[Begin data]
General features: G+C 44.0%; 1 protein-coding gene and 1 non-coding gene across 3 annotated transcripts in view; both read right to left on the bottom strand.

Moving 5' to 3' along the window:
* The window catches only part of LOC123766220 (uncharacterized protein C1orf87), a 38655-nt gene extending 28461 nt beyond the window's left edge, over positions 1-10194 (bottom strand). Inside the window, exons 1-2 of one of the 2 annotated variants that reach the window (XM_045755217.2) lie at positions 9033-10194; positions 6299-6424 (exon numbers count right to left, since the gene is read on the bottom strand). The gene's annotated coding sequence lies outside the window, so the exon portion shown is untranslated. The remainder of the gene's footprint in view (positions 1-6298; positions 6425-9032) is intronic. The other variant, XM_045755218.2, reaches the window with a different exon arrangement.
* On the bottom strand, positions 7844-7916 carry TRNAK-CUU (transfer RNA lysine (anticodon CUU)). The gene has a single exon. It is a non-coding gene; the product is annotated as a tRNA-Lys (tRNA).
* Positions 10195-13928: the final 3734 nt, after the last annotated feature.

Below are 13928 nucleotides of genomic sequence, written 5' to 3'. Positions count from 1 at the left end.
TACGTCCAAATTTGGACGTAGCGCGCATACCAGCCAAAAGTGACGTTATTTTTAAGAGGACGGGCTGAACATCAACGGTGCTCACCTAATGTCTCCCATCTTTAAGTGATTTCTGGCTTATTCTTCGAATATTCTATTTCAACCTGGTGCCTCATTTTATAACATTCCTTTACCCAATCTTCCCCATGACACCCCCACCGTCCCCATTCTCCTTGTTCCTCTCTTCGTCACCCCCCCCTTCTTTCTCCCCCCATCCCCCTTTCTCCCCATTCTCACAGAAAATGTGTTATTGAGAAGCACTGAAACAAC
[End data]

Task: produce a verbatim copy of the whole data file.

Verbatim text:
General features: G+C 44.0%; 1 protein-coding gene and 1 non-coding gene across 3 annotated transcripts in view; both read right to left on the bottom strand.

Moving 5' to 3' along the window:
* The window catches only part of LOC123766220 (uncharacterized protein C1orf87), a 38655-nt gene extending 28461 nt beyond the window's left edge, over positions 1-10194 (bottom strand). Inside the window, exons 1-2 of one of the 2 annotated variants that reach the window (XM_045755217.2) lie at positions 9033-10194; positions 6299-6424 (exon numbers count right to left, since the gene is read on the bottom strand). The gene's annotated coding sequence lies outside the window, so the exon portion shown is untranslated. The remainder of the gene's footprint in view (positions 1-6298; positions 6425-9032) is intronic. The other variant, XM_045755218.2, reaches the window with a different exon arrangement.
* On the bottom strand, positions 7844-7916 carry TRNAK-CUU (transfer RNA lysine (anticodon CUU)). The gene has a single exon. It is a non-coding gene; the product is annotated as a tRNA-Lys (tRNA).
* Positions 10195-13928: the final 3734 nt, after the last annotated feature.

Below are 13928 nucleotides of genomic sequence, written 5' to 3'. Positions count from 1 at the left end.
TACGTCCAAATTTGGACGTAGCGCGCATACCAGCCAAAAGTGACGTTATTTTTAAGAGGACGGGCTGAACATCAACGGTGCTCACCTAATGTCTCCCATCTTTAAGTGATTTCTGGCTTATTCTTCGAATATTCTATTTCAACCTGGTGCCTCATTTTATAACATTCCTTTACCCAATCTTCCCCATGACACCCCCACCGTCCCCATTCTCCTTGTTCCTCTCTTCGTCACCCCCCCCTTCTTTCTCCCCCCATCCCCCTTTCTCCCCATTCTCACAGAAAATGTGTTATTGAGAAGCACTGAAACAAC